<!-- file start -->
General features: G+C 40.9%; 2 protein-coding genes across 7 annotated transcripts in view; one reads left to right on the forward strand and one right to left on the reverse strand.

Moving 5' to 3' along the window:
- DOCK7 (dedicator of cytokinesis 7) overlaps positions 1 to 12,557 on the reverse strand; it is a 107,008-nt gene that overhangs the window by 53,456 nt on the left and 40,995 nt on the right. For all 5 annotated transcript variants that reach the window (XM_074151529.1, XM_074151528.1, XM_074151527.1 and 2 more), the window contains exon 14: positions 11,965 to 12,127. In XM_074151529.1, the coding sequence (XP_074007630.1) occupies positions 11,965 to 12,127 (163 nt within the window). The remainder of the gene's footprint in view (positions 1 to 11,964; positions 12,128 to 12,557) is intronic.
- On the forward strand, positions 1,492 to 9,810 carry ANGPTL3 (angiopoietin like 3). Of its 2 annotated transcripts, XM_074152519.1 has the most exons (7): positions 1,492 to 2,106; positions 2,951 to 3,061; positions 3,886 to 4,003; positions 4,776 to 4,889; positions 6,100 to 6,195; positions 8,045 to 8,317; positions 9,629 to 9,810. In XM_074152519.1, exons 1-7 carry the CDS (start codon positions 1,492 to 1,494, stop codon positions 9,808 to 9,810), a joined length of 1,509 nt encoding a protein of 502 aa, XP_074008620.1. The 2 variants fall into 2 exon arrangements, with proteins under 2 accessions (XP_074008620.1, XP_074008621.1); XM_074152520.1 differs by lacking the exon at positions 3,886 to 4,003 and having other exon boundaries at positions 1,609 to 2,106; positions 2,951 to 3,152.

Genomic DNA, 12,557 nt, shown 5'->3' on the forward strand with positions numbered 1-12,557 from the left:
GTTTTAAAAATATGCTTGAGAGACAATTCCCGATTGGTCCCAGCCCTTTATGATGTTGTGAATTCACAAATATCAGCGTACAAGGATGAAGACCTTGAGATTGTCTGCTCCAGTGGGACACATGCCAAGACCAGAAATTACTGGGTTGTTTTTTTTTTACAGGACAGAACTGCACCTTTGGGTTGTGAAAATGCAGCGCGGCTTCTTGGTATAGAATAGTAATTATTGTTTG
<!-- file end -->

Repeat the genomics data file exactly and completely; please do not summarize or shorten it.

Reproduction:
General features: G+C 40.9%; 2 protein-coding genes across 7 annotated transcripts in view; one reads left to right on the forward strand and one right to left on the reverse strand.

Moving 5' to 3' along the window:
- DOCK7 (dedicator of cytokinesis 7) overlaps positions 1 to 12,557 on the reverse strand; it is a 107,008-nt gene that overhangs the window by 53,456 nt on the left and 40,995 nt on the right. For all 5 annotated transcript variants that reach the window (XM_074151529.1, XM_074151528.1, XM_074151527.1 and 2 more), the window contains exon 14: positions 11,965 to 12,127. In XM_074151529.1, the coding sequence (XP_074007630.1) occupies positions 11,965 to 12,127 (163 nt within the window). The remainder of the gene's footprint in view (positions 1 to 11,964; positions 12,128 to 12,557) is intronic.
- On the forward strand, positions 1,492 to 9,810 carry ANGPTL3 (angiopoietin like 3). Of its 2 annotated transcripts, XM_074152519.1 has the most exons (7): positions 1,492 to 2,106; positions 2,951 to 3,061; positions 3,886 to 4,003; positions 4,776 to 4,889; positions 6,100 to 6,195; positions 8,045 to 8,317; positions 9,629 to 9,810. In XM_074152519.1, exons 1-7 carry the CDS (start codon positions 1,492 to 1,494, stop codon positions 9,808 to 9,810), a joined length of 1,509 nt encoding a protein of 502 aa, XP_074008620.1. The 2 variants fall into 2 exon arrangements, with proteins under 2 accessions (XP_074008620.1, XP_074008621.1); XM_074152520.1 differs by lacking the exon at positions 3,886 to 4,003 and having other exon boundaries at positions 1,609 to 2,106; positions 2,951 to 3,152.

Genomic DNA, 12,557 nt, shown 5'->3' on the forward strand with positions numbered 1-12,557 from the left:
GTTTTAAAAATATGCTTGAGAGACAATTCCCGATTGGTCCCAGCCCTTTATGATGTTGTGAATTCACAAATATCAGCGTACAAGGATGAAGACCTTGAGATTGTCTGCTCCAGTGGGACACATGCCAAGACCAGAAATTACTGGGTTGTTTTTTTTTTACAGGACAGAACTGCACCTTTGGGTTGTGAAAATGCAGCGCGGCTTCTTGGTATAGAATAGTAATTATTGTTTG